Employee Retention: How to Keep Your Stars

Written by EFP

We are in the middle of a serious skills gap in the UK and it is important to look at employee retention, in order to ensure that our best performing employees aren’t tempted away to other companies. It is an employee’s job marketplace at the moment, as there are so many posts that need to be filled, so it pays to take a look at what you are offering and then evaluate your next steps. There are a number of relatively easy measures that can be taken to try to persuade existing employees that they should stay and we have included some of these below.

Ensure the Office Culture is up to Scratch

Working in an office environment where bullying is rife or where there are widespread microaggressions that target individuals on the basis of their sexuality, gender, ethnic origin or age can be really stressful to those targeted. If there are problems along these lines then compulsory diversity training should be provided at the company’s expense. This is particularly the case if you would like to retain Gen-Z employees, as they feel very strongly about discrimination.

This can help employees who fit one or more of these protected characteristic groups to feel supported and that they can come to those higher up if problems persist. It is impossible to cultivate an environment with happy staff where bullying is prevalent and it is up to management to show some real leadership and do what they can to stamp it out. 

You may find that some people thrived while working from home but are now struggling, following the return to the office. Bullying can be a big part of this and if they don’t feel like they have work friends then there can seem little incentive to come in.  

Offer More Flexible Working Options

Everyone appreciates more flexible working options and being able to help to tailor their working time around their chosen lifestyle can be of great benefit. Some people aren’t at their most alert in the morning and find they work better in the evenings so, if that is the case, allowing them to work the evening instead will have positive benefits for both the employee and the company. 

It is also great to be able to build a better work life balance if you have children, as being able to schedule work around the school run helps the children to feel safe and secure in their home life routines with you, while still you manage to get work done. 

Some companies allow their employees to compress their full-time hours into four days rather than five. This gives the employee an extra day to spend with their family or on their own leisure time and for many this can be a preferable option. 

This option has become more popular since more people could work from home. They realised they had been wasting a couple of hours per day on a commute and reasoned that if they worked those hours from home instead, they could free up an extra day per week, for no extra time lost.

There are many workers who are feeling pressured to give up their remote or hybrid work in favour of returning to the office, and this is an aspect of flexible working that many would actually move jobs over to be able to keep. If you pressurise your workers too hard on this point, they may leave your company for another which is willing to let them do this for a longer period of time, or indeed permanently. 

It is important to note the disparity in how companies feel about remote work, vs how employees feel about remote work. According to the BBC, 72% of managers would like their teams fully back in the office whereas one poll said 54% of employees would consider quitting their job if they were forced to abandon remote working entirely.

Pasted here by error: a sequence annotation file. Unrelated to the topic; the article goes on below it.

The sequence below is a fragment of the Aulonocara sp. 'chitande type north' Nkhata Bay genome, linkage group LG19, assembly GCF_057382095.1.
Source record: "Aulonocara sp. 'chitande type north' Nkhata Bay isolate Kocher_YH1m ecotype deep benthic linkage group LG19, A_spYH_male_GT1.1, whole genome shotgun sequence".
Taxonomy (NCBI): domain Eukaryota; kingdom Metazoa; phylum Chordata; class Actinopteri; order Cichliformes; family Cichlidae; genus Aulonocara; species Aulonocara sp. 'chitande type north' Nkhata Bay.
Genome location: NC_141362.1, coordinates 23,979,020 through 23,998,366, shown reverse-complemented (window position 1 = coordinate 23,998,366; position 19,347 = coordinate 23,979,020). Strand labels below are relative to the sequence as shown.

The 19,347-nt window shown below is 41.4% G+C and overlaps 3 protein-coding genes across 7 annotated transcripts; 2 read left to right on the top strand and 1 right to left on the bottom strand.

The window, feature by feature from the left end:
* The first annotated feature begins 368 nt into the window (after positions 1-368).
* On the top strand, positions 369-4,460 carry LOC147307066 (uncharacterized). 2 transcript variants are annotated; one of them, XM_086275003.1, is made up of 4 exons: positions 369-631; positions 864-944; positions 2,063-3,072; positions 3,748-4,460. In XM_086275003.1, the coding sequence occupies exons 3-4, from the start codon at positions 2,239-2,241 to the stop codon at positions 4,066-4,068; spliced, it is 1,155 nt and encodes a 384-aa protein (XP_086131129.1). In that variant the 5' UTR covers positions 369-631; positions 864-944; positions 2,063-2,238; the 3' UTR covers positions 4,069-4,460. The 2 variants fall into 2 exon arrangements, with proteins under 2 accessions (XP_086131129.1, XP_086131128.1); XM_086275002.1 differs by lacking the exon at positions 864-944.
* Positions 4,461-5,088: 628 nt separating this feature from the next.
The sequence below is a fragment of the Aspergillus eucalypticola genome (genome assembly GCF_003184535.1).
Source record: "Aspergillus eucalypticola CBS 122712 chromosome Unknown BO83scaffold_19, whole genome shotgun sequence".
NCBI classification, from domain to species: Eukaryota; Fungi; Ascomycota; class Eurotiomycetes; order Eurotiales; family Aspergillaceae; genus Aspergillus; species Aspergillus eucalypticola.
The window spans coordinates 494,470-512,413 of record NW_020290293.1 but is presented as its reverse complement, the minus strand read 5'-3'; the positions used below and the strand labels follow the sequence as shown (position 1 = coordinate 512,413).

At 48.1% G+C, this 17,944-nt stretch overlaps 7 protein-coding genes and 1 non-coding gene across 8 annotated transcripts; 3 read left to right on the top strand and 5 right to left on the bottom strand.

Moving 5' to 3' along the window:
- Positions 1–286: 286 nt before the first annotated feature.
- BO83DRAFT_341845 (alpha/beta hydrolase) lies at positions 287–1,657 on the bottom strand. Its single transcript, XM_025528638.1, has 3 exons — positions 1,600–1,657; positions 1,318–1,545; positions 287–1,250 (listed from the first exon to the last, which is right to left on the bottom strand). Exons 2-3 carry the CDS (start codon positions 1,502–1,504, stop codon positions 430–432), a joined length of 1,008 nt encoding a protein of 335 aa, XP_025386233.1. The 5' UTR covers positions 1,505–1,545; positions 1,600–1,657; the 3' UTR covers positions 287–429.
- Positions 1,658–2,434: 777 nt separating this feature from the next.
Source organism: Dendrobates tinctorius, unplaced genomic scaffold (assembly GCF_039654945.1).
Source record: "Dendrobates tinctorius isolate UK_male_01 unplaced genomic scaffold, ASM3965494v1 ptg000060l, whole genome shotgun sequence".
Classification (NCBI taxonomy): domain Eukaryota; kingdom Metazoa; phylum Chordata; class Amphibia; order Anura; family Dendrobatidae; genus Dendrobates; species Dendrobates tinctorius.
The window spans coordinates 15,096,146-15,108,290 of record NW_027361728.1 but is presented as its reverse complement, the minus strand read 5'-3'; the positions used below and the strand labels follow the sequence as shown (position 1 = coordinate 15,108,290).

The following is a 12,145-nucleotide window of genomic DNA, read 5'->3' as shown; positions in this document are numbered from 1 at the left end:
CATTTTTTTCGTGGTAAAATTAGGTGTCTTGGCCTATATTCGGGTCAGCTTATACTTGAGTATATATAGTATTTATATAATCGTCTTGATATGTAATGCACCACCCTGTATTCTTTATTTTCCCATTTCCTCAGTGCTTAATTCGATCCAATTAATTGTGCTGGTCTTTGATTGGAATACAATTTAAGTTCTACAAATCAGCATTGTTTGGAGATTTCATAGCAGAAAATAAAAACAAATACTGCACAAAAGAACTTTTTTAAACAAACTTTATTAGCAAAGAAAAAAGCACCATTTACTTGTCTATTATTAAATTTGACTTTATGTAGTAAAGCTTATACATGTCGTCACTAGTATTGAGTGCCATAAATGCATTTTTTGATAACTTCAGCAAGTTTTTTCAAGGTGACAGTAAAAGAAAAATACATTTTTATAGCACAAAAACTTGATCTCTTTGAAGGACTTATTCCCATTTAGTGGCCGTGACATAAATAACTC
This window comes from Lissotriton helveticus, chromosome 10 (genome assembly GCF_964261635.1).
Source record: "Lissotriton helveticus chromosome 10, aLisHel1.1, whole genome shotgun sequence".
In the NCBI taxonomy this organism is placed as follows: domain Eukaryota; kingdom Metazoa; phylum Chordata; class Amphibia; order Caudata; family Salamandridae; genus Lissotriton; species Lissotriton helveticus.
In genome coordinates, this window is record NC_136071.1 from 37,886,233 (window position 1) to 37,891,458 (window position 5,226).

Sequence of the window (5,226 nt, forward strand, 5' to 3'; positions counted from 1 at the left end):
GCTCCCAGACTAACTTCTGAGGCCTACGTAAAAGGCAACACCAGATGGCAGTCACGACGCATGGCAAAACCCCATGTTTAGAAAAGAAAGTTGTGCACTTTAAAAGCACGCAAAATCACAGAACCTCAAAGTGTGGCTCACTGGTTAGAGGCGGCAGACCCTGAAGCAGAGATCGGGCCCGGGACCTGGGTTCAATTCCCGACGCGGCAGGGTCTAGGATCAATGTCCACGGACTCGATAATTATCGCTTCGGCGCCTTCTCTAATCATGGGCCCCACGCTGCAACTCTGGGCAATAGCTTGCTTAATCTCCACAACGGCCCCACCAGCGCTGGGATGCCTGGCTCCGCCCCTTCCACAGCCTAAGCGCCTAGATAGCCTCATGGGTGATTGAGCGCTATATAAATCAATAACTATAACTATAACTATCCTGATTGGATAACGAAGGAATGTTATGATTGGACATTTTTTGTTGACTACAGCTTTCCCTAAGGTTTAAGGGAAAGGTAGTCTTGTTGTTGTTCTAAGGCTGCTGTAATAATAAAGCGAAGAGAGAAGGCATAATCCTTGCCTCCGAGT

Talk About Career Progression

Talk to your employees about potential opportunities to climb the career ladder at the company and the chances for career progression. Explain in simple terms the requirements that they would need to hit to be considered for a more senior role. Where they are lacking in the necessary skills, offer them upskilling opportunities and training to enable them to reach the next level in their career. 

Being shown that an employer cares about their progression and is actively looking at succession plans for more senior staff will help to convince talented and ambitious staff that they have a future at your company. 

If employees want to talk to you about negotiating a pay rise, hear them out and take them seriously. It may be that they have been shouldering the burden of several people during staff shortages because of the skills gap. Try to find common ground with them if you can, or where it just isn’t feasible, consider if they can be given another type of perk instead, as a stop gap.

Offer Perks to Your Workers

This is one of the ways that you can offset a lack of money for pay rises. It isn’t ideal when there is out of control inflation and costs are going up for everyone but it may make the difference between employees staying and leaving for work with a competitor. 

Perks can be things like corporate health and wellbeing gifts such as reduced price gym memberships for somewhere local or they can extend to allowing your employees to take a couple of Workations per year. A Workation is a cross between work and a vacation. The employee still works while they are away but can do it from anywhere. As long as they structure their day well, they can get their work done in between dips in the pool etc. This means that they won’t use their holiday days for this, as they are still working while they are away. 

If you really wanted to suggest an unusual perk to your workers, we would suggest the Remote Year programme, which allows them to be based in 12 different cities globally, for a month at a time, with likeminded people. It requires flexibility and thinking outside the box but offering the chance to do something so radical may both broaden their horizons and allow you to retain valued staff for longer.

Go to Top